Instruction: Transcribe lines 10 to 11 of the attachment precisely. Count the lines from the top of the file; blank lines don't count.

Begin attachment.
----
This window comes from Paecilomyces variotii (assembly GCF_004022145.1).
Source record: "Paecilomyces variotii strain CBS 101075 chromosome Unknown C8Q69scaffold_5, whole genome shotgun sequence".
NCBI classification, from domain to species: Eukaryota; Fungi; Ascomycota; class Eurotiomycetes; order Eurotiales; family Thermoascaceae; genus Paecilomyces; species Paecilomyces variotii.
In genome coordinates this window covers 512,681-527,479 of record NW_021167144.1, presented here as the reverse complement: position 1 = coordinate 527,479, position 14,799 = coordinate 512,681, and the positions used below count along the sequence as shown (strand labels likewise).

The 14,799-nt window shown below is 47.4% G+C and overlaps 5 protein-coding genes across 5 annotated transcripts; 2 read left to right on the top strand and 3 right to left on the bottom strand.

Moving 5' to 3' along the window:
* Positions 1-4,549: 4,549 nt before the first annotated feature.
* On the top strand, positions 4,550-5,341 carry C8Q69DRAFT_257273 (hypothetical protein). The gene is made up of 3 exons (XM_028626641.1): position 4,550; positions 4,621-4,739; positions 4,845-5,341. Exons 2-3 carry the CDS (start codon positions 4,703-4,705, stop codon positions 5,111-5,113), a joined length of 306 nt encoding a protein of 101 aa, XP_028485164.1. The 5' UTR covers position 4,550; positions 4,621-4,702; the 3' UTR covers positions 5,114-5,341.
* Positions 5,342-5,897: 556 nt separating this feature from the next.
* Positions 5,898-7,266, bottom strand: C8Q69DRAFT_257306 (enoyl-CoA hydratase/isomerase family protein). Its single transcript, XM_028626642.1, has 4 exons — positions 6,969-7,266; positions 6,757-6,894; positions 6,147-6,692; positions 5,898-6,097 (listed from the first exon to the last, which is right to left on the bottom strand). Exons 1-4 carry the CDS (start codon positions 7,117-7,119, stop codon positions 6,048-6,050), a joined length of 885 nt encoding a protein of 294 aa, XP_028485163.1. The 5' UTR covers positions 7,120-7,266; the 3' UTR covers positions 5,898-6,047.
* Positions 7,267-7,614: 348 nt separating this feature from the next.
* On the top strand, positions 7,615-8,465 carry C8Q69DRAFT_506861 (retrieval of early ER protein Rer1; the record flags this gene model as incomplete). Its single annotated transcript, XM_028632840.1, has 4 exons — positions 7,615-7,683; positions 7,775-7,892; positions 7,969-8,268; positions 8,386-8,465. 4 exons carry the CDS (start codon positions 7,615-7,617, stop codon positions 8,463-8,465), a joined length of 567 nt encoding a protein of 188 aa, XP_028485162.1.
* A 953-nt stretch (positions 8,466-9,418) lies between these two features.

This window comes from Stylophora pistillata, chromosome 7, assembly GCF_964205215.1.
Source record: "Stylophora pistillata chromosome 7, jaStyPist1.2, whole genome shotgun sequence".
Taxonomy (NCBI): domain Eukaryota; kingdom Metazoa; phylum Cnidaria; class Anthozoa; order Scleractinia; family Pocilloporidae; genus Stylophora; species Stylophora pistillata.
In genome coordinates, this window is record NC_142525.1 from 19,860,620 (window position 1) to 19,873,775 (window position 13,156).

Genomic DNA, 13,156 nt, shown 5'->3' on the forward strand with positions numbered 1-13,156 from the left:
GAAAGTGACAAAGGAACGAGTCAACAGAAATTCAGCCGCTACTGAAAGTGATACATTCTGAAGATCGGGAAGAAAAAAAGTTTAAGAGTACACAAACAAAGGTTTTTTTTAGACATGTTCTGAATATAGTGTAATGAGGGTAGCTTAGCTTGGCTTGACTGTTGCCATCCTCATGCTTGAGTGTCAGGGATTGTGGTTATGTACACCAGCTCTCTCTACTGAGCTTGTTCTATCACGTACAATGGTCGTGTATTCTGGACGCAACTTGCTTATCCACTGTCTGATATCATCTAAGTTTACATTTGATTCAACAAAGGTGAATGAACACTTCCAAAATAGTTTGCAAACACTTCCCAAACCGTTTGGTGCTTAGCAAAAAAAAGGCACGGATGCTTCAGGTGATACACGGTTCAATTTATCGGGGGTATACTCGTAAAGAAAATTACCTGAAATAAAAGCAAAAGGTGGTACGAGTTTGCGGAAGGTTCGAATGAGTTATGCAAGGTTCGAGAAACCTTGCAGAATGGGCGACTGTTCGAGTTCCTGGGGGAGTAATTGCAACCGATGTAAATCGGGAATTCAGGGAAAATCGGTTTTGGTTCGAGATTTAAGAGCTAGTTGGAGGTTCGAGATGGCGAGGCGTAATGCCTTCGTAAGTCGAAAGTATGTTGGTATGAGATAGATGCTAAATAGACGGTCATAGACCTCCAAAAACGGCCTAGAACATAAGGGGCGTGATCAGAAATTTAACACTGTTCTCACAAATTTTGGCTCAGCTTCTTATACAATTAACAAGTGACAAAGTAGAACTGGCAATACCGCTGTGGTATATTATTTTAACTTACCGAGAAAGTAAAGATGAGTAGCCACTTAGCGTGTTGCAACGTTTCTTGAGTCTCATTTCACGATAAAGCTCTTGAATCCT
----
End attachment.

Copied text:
* Positions 5,898-7,266, bottom strand: C8Q69DRAFT_257306 (enoyl-CoA hydratase/isomerase family protein). Its single transcript, XM_028626642.1, has 4 exons — positions 6,969-7,266; positions 6,757-6,894; positions 6,147-6,692; positions 5,898-6,097 (listed from the first exon to the last, which is right to left on the bottom strand). Exons 1-4 carry the CDS (start codon positions 7,117-7,119, stop codon positions 6,048-6,050), a joined length of 885 nt encoding a protein of 294 aa, XP_028485163.1. The 5' UTR covers positions 7,120-7,266; the 3' UTR covers positions 5,898-6,047.
* Positions 7,267-7,614: 348 nt separating this feature from the next.